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How to animate GIFs in canvas as sprite sheets in JS



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In this tutorial, I will show you how to animate GIF images in the HTML canvas element by converting them into sprite sheets. If you are fond of developing JavaScript games for fun like me, sprite sheet animations are what you need to level-up your game designs due to their low-memory usage rate and efficiency as compared to other browser game animation options, at least it went that way for my games :)

You can convert GIF images into sprite sheets on this website.

I used a sprite sheet consisting of Pikachu movements as depicted in the figure below:

Sprite sheet

As the canvas background image:



The HTML <canvas> element is used to draw graphics on a web page.

The canvas element is part of HTML5 and allows for dynamic, scriptable rendering of 2D shapes and bitmap images. It is a low level, procedural model that updates a bitmap and does not have a built-in scene graph, but through WebGL it allows 3D shapes and images to be displayed. HTML5 Canvas also helps in making 2D games.

A canvas consists of a drawable region defined in HTML code with height and width attributes. JavaScript code may access the area through a full set of drawing functions similar to those of other common 2D APIs, thus allowing for dynamically generated graphics. Some anticipated uses of canvas include building graphs, animations, games, and image composition.



- Load background and animate images to be able to call them by id in JavaScript functions.

- Do not forget to set images' display properties to none to avoid their appearance on the web page except the canvas element.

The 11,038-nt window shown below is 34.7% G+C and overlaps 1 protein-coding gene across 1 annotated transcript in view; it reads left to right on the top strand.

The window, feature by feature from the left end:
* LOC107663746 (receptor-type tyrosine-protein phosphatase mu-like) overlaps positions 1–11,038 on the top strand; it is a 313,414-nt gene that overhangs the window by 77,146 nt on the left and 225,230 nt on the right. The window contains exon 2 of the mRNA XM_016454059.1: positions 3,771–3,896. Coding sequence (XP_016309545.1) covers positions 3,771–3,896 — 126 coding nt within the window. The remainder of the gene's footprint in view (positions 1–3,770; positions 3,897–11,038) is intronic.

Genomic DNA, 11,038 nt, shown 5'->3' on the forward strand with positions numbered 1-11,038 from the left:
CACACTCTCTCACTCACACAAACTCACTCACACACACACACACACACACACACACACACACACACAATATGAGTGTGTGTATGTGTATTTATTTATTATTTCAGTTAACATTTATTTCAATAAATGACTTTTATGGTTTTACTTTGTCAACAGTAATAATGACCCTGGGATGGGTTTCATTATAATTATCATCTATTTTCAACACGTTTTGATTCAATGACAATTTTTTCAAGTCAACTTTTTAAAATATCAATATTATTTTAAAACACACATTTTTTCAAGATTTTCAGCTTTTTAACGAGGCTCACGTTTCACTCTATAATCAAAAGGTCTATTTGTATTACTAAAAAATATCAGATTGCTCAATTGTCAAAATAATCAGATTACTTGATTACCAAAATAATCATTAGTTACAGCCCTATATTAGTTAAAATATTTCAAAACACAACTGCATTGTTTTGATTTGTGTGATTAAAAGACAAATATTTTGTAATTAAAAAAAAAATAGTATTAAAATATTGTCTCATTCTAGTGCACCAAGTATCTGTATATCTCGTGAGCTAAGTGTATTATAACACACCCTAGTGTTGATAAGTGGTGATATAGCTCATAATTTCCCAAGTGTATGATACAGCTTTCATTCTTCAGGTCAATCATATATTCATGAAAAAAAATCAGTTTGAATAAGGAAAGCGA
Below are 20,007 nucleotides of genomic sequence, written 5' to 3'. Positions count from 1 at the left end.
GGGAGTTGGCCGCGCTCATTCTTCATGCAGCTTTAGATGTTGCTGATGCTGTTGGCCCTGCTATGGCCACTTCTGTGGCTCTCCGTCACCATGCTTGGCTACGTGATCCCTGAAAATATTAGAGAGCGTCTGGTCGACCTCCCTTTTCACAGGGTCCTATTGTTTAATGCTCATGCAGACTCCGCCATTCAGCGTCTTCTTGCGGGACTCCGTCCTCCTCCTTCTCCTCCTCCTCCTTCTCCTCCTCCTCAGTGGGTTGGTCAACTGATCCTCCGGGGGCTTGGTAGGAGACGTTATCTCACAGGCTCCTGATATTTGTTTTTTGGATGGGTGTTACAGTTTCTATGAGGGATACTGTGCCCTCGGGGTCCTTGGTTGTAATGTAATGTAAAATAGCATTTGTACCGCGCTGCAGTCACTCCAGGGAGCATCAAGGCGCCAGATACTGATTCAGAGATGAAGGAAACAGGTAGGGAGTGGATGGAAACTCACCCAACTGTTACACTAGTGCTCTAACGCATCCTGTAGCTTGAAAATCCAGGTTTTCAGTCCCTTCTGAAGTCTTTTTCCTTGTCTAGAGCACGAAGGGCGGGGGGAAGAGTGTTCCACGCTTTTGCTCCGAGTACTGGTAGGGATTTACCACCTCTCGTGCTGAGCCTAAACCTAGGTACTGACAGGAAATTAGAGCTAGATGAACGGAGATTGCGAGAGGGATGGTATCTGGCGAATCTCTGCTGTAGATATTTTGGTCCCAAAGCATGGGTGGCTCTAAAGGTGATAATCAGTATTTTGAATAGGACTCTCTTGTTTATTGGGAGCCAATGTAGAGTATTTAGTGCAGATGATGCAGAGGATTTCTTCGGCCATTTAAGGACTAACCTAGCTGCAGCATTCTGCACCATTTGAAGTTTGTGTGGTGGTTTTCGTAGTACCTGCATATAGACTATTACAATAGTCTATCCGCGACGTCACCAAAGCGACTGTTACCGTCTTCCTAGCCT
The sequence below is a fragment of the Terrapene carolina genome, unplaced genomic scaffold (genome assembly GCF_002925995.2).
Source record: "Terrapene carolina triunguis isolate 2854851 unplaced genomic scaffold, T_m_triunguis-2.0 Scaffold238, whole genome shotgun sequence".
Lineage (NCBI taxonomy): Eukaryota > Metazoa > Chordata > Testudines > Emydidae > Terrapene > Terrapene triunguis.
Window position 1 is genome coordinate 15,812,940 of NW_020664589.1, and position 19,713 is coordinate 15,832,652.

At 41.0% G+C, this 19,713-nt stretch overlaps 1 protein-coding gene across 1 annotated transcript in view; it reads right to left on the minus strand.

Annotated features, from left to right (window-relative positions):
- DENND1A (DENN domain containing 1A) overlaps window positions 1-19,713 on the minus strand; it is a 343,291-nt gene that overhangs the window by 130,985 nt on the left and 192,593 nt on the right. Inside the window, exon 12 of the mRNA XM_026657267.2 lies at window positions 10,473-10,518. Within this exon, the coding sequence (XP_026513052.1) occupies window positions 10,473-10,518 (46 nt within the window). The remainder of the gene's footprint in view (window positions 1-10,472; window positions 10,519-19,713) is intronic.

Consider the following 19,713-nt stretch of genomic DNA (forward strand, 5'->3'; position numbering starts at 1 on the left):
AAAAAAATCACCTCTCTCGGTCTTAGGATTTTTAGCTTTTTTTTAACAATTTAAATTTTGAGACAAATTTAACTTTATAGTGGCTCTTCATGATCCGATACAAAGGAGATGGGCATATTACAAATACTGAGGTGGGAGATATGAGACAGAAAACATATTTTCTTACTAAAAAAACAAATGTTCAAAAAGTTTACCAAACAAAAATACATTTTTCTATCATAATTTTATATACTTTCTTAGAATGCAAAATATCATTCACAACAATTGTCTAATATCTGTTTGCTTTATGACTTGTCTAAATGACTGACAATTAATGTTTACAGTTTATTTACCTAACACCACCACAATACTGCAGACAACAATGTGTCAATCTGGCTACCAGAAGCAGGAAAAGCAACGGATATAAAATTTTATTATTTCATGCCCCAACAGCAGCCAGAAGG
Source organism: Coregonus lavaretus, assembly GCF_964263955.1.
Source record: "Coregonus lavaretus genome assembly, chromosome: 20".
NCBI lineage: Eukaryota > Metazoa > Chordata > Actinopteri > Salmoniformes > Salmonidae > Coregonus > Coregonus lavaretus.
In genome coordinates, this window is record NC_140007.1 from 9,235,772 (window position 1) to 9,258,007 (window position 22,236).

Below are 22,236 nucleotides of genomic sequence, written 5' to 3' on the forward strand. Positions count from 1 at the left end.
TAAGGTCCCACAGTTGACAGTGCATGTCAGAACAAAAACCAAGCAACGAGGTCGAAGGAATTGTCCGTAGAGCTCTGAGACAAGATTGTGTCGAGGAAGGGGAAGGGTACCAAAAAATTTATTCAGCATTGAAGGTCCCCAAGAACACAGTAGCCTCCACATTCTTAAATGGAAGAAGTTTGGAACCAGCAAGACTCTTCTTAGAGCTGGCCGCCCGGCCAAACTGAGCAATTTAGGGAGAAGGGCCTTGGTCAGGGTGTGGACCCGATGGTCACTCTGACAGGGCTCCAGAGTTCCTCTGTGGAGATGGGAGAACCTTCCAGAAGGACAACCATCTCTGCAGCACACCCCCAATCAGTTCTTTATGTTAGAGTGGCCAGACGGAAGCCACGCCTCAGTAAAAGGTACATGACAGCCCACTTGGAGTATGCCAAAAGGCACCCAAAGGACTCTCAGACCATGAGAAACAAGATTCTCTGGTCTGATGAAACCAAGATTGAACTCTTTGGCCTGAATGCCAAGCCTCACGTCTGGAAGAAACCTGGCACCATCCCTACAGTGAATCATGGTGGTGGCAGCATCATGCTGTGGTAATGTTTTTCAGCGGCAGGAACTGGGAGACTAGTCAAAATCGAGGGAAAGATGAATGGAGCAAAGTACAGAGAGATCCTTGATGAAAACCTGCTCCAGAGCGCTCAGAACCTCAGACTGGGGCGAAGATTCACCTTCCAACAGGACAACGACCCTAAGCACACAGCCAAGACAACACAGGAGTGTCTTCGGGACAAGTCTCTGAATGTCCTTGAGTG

- Define the canvas element and context - canvas.getContext("2d").

- Define the game width and game height.

- Set the index variable as '0'.

- Define the properties of Pikachu - width, height, and position.

- Define the movements consisting of the selected animated part on the sprite sheet using a multidimensional array.

- 'sx' and 'sy' refer to the starting point coordinates.

- 'px' and 'py' refer to the ending point coordinates.

- In the draw() function:

- Clear the canvas.

- Draw the background image depending on the game width and game height.

- Draw the selected movement - the area between the starting and ending point - depending on the index variable.

- Increment the index variable.

- If the index variable is greater than the length of the movements array, set the index variable as '0'.

- To call the draw() function every second to create new frames, use the setInterval() function.


<img id="background" src="Pictures/background.png" style="display:none;" />
<img id="pikachu" src="Pictures/animate.png" style="display:none;" />
<canvas id="game" style="width:345px,height:145px;display:block;margin:auto;"></canvas>


let canvas = document.getElementById("game");
let ctx = canvas.getContext("2d");

let gameWidth = 384;
let gameHeight = 145;

let index = 0;

const properties = {width: 70, height:70, position: {x: 150, y: 100}};

const movements = [
     {sx: 0, sy: 30, px: 45, py: 45},
	 {sx: 0, sy: 75, px: 45, py: 45},
	 {sx: 0, sy: 120, px: 45, py: 45},
	 {sx: 0, sy: 165, px: 45, py: 45},
     {sx: 45, sy: 30, px: 45, py: 45},
	 {sx: 45, sy: 75, px: 45, py: 45},
	 {sx: 45, sy: 120, px: 45, py: 45},
	 {sx: 45, sy: 165, px: 45, py: 45},
     {sx: 90, sy: 30, px: 45, py: 45},
     {sx: 90, sy: 75, px: 45, py: 45},
     {sx: 90, sy: 120, px: 45, py: 45},
     {sx: 90, sy: 165, px: 45, py: 45}


function draw(){
	ctx.clearRect(0, 0, gameWidth, gameHeight);
	ctx.drawImage(document.getElementById("background"), 0, 0, gameWidth, gameHeight);
    ctx.drawImage(document.getElementById("pikachu"), movements[index].sx, movements[index].sy, movements[index].px, movements[index].py, properties.position.x, properties.position.y, properties.width, properties.height);
	if(index >= movements.length) index = 0;

setInterval(draw, 1000);